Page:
Don’t Weep, Stop the Funeral

"With Christ, and His Church, the story is not yet over. Despite the statistics, this is not the end."

I can remember the day that I knew we would fail, as if it were yesterday. I could not possibly change the outcome. In my young career, I was about to add to my resume an intimate knowledge, extending more than a decade, inside one of the most catastrophic corporate failures of a generation. A household name, the keeper of treasured memories, the alchemists of every loved-one’s portrait, Kodak, would inevitably collapse into obscurity. Like the oncologist researcher who once challenged me that nearly all his patients were dead and if I could help just one more live, he would listen to me. It is an occupational hazard, you tend to be around a lot of disease and dying. My life as a parishioner has not been that different. Many  churches are dying. Every day, the church seems to have only two options—reasonable despair or irrational hope.

As I reflect on the many corporate failures and deep struggles to survive that I have known, one thing has transcended it all and makes me more hopeful and alive at this stage of my life—Christ does not give up on His church. The Spirit of God may well let a few buildings fall, may let forms of worship expire, may even let theologians and leaders descend into useless bickering. But Christ does not ever seem to give up on His church! In the West, the mutually reinforcing waves of secularism and rapid change seem relentless. A recent conversation with a group of peers, all fathers, some grandfathers, shared of the pain of children and grandchildren “abandoning” faith. Some days despair seems more sensible than hope.

Recently, my father, now in his 101st year, was animated while talking about the COVID-19 pandemic. In fact, he was even enthusiastic. Puzzled, I probed to understand his optimism. “Throughout history every pandemic has been followed by a great flourishing,” he said. “I just hope I live to see what God will raise out of these ashes!” In Luke chapter seven, Jesus has arrived at a town called Nain, where funeral was in full swing—a widow’s son was dead. Understandably, she was weeping. She had lost her son, her only means of economic support, and therefore her place in the community. She had lost everything that mattered, and she had cause for despair. Jesus, who saw the situation quite differently, did three things. He tells the widow not to cry, he stops the funeral, and he tells the dead son to get up—and he starts talking! What all seemed over, was the beginning of something completely new. The story was far from over, it was just beginning!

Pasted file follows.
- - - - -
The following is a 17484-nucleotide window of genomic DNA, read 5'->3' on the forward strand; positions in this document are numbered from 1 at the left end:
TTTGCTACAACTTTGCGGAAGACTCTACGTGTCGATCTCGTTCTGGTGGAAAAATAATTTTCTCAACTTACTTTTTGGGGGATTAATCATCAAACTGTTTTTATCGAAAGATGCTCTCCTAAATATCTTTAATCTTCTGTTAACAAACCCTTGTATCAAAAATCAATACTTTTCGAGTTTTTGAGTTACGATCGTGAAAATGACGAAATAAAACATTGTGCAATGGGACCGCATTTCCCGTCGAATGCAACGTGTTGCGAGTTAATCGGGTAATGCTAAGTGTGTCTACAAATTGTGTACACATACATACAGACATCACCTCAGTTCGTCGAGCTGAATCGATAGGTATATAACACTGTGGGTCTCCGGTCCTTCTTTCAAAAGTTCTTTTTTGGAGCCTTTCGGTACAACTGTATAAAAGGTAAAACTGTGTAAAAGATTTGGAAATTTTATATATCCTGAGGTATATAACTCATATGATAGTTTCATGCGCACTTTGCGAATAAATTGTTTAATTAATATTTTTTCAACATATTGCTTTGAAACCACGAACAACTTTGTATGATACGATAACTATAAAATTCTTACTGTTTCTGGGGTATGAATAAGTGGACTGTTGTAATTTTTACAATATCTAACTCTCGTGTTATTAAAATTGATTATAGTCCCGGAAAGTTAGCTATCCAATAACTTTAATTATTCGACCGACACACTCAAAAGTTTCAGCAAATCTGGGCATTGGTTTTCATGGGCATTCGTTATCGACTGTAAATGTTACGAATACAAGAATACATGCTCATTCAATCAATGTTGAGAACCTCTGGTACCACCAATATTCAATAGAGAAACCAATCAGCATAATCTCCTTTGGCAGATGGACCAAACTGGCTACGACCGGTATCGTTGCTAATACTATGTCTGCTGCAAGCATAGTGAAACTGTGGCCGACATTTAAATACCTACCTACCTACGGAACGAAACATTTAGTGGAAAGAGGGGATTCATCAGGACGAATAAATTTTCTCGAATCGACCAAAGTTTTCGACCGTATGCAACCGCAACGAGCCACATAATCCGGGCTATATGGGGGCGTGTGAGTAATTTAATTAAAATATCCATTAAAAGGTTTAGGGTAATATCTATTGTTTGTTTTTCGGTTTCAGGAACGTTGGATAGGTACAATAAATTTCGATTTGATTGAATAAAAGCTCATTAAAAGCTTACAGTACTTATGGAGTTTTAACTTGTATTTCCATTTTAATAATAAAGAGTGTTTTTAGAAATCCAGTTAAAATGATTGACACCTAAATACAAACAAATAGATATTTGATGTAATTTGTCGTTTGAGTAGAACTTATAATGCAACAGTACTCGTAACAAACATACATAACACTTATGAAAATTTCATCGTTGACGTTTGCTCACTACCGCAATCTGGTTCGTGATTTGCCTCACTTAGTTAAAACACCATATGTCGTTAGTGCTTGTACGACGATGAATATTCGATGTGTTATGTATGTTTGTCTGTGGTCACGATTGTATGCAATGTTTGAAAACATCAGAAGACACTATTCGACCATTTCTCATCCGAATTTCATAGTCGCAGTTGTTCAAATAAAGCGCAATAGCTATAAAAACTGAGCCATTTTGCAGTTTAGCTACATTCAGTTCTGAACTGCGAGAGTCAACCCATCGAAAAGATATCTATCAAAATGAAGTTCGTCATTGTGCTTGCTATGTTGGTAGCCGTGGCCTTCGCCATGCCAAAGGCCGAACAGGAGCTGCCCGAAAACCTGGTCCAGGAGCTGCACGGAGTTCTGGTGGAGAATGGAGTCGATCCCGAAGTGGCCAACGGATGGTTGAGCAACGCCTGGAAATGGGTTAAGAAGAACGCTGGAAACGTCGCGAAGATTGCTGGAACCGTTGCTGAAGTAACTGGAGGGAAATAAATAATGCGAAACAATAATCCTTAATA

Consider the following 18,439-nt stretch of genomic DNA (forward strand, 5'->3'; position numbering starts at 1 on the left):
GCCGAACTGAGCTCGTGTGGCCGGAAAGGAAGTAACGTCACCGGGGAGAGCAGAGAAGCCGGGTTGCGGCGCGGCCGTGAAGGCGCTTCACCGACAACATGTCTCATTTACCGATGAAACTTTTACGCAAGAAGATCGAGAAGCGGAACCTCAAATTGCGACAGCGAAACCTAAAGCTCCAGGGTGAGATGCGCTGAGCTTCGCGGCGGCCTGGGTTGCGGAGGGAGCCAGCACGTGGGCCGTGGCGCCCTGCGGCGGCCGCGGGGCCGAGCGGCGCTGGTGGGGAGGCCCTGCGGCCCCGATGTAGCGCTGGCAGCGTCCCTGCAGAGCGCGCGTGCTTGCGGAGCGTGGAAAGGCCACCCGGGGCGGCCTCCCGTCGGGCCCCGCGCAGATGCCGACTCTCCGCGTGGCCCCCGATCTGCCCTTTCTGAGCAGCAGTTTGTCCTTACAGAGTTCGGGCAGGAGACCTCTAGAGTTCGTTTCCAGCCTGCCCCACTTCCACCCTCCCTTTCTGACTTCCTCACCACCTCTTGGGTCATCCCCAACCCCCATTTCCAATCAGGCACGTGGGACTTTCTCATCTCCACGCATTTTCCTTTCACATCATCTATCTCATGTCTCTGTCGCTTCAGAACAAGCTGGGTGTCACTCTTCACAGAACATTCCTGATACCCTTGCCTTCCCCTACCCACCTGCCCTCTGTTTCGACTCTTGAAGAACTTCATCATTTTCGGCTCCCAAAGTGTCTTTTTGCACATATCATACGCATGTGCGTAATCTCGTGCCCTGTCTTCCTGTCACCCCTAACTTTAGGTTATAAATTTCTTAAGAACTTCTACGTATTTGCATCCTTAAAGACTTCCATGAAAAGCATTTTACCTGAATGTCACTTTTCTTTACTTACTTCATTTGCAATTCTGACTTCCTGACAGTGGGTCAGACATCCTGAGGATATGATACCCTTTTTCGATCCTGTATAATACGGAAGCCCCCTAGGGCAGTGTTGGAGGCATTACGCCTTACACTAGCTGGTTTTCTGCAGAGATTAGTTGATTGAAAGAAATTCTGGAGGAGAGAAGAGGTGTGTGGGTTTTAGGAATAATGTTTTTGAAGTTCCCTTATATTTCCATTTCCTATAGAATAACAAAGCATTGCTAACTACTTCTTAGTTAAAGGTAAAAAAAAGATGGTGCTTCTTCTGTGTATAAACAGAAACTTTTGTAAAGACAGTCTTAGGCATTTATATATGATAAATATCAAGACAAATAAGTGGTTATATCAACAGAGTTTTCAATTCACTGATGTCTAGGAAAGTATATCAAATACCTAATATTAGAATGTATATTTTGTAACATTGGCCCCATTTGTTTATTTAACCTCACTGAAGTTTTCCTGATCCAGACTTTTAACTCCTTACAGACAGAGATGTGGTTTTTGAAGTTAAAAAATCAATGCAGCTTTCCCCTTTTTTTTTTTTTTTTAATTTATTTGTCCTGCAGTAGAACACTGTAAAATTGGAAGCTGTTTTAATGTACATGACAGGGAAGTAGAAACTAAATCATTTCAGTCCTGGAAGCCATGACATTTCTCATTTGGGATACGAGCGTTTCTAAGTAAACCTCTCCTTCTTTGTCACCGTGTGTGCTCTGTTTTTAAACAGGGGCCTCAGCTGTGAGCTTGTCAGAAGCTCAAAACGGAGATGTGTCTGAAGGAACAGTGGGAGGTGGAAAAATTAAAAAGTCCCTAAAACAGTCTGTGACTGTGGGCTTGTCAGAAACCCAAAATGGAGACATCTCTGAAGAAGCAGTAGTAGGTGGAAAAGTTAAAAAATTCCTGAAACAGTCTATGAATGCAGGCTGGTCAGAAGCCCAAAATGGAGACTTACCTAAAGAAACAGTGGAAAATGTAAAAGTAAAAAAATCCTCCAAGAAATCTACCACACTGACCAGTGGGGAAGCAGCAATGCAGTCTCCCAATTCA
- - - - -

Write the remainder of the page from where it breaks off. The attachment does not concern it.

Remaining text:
What would happen if we embraced what was failing as the best way to discover what might be more relevant to strangers.

I have been fortunate to see the after-effects of more than a few business “failures.” Often, capital is deployed more usefully, careers are renewed and refreshed, dysfunctions cease, unhealthy habits fail, green shoots grow more abundant, hope triumphs. When our own sense of loss about our beloved churches feels most agonizing, perhaps we need to hear Jesus say, “don’t weep, stop the funeral!” and most outrageously, “arise!” With Christ, and His Church, the story is not yet over. Despite the statistics, this is not the end. Luke tells us that the crowds that heard of the risen son, said “God has visited His people.” Our parish councils may not be able to change what feels inevitable, but Jesus changes everything. He knows the story—He is the Story.

God of unreasonable hope, though we cannot see how, your church, the one that we know and has become familiar to us, can and will survive. The numbers are bleak and getting bleaker. Yet, you are the God who makes covenants in deserts, preserves people in exile, feeds the hungry, releases captives, and gives sight to the blind. Forgive us when we forget that is it us that live in Your Story, and that Your Story is not yet finished. Therein, lies our hope. Amen 

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